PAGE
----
Risk of GI bleed with an­ti­co­ag­u­lant

Penticton Herald - - LIVING - KEITH ROACH

DEAR DR. ROACH: Earlier this year, my 59-year-old brother was di­ag­nosed with atrial fib­ril­la­tion. He un­der­went a car­diover­sion suc­cess­fully, and the car­di­ol­o­gist put him on an anti-ar­rhyth­mia drug (amio­darone) and a blood thin­ner (Xarelto) in­def­i­nitely.

After four months, he suf­fered a ma­jor GI bleed event that hos­pi­tal­ized him. A colonoscopy showed only di­ver­tic­u­lo­sis, which they con­cluded was what caused the bleed­ing event. He was rec­om­mended for life­long med­i­ca­tion.

In your opin­ion, can a per­son with di­ver­tic­u­lo­sis safely be on a blood thin­ner like Xarelto with­out a ma­jor risk of GI bleed­ing?

Also, if the car­diover­sion got his heart beat­ing nor­mally again, and he is on an anti-ar­rhyth­mic drug, must he be on a blood thin­ner as well?

AN­SWER: There al­ways is a risk of a se­ri­ous GI bleed in some­one tak­ing an an­ti­co­ag­u­lant such as war­farin or one of the newer drugs, like Xarelto.

How­ever, for many peo­ple, there is less risk of a ma­jor bleed than there is of a stroke, so that’s why it’s crit­i­cally im­por­tant to look at an in­di­vid­ual’s par­tic­u­lar risk.

One tool for do­ing so is the CHA2DS2-VASc (pro­nounced “chads-vasc”) score, which es­ti­mates the risk for stroke in some­one with atrial fib­ril­la­tion.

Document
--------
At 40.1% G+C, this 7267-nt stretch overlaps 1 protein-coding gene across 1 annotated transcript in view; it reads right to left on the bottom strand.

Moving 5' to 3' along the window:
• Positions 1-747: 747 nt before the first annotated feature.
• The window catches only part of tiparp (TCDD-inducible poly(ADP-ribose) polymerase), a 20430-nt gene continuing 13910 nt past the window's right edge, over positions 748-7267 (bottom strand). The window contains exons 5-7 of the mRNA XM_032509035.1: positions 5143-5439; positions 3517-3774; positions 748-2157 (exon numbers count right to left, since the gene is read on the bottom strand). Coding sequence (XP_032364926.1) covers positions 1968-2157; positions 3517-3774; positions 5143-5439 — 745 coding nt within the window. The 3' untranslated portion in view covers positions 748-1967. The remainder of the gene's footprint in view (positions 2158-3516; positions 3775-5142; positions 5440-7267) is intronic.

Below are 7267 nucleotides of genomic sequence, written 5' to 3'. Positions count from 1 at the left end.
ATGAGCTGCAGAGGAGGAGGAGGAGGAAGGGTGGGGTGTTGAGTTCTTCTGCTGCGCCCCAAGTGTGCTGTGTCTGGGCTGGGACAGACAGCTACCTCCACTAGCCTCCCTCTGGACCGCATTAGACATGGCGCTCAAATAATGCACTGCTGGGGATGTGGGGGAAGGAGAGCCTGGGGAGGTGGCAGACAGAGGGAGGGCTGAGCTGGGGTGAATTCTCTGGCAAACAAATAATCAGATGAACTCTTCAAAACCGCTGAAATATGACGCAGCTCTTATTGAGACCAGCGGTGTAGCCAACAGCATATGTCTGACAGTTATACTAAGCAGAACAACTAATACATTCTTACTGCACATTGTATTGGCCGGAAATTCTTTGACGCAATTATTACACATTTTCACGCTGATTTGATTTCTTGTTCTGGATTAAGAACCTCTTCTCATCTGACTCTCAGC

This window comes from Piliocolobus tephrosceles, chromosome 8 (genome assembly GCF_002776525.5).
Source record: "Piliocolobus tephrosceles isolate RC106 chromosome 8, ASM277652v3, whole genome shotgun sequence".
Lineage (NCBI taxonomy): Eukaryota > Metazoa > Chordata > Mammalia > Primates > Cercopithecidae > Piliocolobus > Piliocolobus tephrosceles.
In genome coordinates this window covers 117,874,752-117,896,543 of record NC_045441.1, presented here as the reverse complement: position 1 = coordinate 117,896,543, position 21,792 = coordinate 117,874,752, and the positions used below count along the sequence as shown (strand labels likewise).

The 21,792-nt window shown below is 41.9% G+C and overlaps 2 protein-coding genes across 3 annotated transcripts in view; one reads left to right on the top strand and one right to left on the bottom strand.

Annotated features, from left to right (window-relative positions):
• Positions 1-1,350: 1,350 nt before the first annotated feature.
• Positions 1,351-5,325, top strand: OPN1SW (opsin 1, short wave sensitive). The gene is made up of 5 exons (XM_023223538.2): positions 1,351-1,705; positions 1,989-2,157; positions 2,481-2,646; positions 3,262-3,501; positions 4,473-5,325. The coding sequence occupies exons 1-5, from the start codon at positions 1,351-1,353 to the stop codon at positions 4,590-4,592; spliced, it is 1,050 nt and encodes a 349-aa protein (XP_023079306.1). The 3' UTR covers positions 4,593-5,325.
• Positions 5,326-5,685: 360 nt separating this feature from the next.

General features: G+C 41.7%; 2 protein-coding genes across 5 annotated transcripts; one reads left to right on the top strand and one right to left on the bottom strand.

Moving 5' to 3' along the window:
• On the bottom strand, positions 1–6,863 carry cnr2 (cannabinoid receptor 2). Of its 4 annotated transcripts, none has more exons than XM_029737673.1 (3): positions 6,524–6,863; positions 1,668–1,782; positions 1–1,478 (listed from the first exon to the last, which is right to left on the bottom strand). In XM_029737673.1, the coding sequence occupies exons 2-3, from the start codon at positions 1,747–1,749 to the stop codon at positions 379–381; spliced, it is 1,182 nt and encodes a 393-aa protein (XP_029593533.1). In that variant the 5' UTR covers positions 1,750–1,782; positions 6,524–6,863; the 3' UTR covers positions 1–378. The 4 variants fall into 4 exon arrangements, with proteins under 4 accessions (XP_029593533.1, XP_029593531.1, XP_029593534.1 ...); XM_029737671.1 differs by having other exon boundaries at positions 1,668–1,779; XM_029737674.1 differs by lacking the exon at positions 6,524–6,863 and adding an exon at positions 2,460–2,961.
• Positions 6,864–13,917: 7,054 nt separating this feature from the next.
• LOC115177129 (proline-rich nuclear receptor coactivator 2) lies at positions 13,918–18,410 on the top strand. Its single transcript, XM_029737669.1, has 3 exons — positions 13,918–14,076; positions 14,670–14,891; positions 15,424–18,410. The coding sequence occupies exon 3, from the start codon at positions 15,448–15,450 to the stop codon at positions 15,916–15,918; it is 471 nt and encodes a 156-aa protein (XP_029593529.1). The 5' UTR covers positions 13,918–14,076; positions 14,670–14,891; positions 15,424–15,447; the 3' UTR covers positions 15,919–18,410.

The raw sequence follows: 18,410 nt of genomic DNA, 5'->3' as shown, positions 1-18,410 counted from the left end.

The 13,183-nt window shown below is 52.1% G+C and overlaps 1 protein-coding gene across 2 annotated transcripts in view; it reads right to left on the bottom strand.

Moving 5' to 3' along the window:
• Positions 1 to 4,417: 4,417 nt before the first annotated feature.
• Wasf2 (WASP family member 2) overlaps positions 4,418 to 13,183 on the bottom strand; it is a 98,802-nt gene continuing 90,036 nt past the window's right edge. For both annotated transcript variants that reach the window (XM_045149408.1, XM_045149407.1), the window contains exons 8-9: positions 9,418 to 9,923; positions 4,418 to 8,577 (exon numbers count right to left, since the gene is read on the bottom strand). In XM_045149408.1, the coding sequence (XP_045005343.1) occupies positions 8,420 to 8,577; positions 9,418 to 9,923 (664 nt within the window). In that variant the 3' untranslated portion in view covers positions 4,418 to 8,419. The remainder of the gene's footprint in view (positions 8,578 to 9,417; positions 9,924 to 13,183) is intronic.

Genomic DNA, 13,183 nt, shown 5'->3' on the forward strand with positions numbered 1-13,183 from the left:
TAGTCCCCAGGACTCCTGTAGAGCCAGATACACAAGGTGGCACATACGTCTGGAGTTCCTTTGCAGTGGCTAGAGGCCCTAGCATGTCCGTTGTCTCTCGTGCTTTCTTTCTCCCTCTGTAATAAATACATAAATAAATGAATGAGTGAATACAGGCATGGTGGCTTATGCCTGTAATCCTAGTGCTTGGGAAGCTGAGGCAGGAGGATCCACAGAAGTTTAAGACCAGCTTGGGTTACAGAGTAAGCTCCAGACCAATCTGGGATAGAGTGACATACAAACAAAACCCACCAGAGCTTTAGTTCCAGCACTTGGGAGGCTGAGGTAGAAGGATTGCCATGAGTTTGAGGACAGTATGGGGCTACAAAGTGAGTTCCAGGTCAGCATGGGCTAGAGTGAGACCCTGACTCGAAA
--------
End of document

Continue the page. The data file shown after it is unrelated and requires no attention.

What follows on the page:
Peo­ple with an el­e­vated score are rec­om­mended for an­ti­co­ag­u­la­tion with an an­ti­co­ag­u­lant; those at lower risk usual are treated with as­pirin.

This does not look at the risk of bleed­ing, but a his­tory of di­ver­tic­u­lo­sis is not con­sid­ered a ma­jor risk for bleed­ing.

For most peo­ple with a high CHA2DS2VASc score, an­ti­co­ag­u­la­tion will have more ben­e­fit than harm. More than 80 per cent of peo­ple who had a stroke with atrial fib­ril­la­tion were not get­ting the rec­om­mended treat­ment.

For peo­ple with atrial fib­ril­la­tion and a high CHA2DS2-VASc score, the bal­ance of risks and ben­e­fits clearly is on the side of an­ti­co­ag­u­la­tion, as a stroke is dev­as­tat­ing.

Read­ers may email ques­tions to ToYourGoodHealth@med.cor­nell.edu or re­quest an or­der form of avail­able health newslet­ters.

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